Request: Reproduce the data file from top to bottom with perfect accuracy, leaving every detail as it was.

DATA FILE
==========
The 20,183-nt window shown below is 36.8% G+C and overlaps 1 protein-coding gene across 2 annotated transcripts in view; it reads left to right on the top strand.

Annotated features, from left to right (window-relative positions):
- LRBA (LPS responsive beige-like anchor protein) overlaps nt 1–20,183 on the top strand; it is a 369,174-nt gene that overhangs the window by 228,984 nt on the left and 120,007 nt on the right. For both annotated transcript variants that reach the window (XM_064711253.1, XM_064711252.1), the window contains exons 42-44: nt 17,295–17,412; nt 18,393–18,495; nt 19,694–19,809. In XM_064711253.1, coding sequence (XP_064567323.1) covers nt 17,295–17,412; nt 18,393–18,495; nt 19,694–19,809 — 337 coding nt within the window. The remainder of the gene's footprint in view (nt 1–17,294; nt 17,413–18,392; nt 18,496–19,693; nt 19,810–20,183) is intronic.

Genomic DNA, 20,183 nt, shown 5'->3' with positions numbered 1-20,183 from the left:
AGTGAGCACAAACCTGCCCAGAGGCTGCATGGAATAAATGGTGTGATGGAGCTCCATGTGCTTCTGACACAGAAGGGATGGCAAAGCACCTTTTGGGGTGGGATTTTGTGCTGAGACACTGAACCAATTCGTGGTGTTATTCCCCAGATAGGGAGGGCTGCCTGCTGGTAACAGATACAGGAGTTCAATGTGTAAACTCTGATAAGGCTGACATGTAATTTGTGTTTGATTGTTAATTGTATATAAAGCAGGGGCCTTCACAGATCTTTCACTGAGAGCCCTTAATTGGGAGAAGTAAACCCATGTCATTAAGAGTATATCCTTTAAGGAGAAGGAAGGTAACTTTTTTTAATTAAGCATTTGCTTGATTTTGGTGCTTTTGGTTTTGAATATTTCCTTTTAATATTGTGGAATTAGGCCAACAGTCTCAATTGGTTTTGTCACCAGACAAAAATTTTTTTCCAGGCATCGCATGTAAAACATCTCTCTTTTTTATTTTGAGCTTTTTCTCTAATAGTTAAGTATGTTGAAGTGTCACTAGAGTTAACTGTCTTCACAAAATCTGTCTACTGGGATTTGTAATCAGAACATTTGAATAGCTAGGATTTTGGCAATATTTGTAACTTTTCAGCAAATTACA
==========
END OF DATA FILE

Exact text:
The 20,183-nt window shown below is 36.8% G+C and overlaps 1 protein-coding gene across 2 annotated transcripts in view; it reads left to right on the top strand.

Annotated features, from left to right (window-relative positions):
- LRBA (LPS responsive beige-like anchor protein) overlaps nt 1–20,183 on the top strand; it is a 369,174-nt gene that overhangs the window by 228,984 nt on the left and 120,007 nt on the right. For both annotated transcript variants that reach the window (XM_064711253.1, XM_064711252.1), the window contains exons 42-44: nt 17,295–17,412; nt 18,393–18,495; nt 19,694–19,809. In XM_064711253.1, coding sequence (XP_064567323.1) covers nt 17,295–17,412; nt 18,393–18,495; nt 19,694–19,809 — 337 coding nt within the window. The remainder of the gene's footprint in view (nt 1–17,294; nt 17,413–18,392; nt 18,496–19,693; nt 19,810–20,183) is intronic.

Genomic DNA, 20,183 nt, shown 5'->3' with positions numbered 1-20,183 from the left:
AGTGAGCACAAACCTGCCCAGAGGCTGCATGGAATAAATGGTGTGATGGAGCTCCATGTGCTTCTGACACAGAAGGGATGGCAAAGCACCTTTTGGGGTGGGATTTTGTGCTGAGACACTGAACCAATTCGTGGTGTTATTCCCCAGATAGGGAGGGCTGCCTGCTGGTAACAGATACAGGAGTTCAATGTGTAAACTCTGATAAGGCTGACATGTAATTTGTGTTTGATTGTTAATTGTATATAAAGCAGGGGCCTTCACAGATCTTTCACTGAGAGCCCTTAATTGGGAGAAGTAAACCCATGTCATTAAGAGTATATCCTTTAAGGAGAAGGAAGGTAACTTTTTTTAATTAAGCATTTGCTTGATTTTGGTGCTTTTGGTTTTGAATATTTCCTTTTAATATTGTGGAATTAGGCCAACAGTCTCAATTGGTTTTGTCACCAGACAAAAATTTTTTTCCAGGCATCGCATGTAAAACATCTCTCTTTTTTATTTTGAGCTTTTTCTCTAATAGTTAAGTATGTTGAAGTGTCACTAGAGTTAACTGTCTTCACAAAATCTGTCTACTGGGATTTGTAATCAGAACATTTGAATAGCTAGGATTTTGGCAATATTTGTAACTTTTCAGCAAATTACA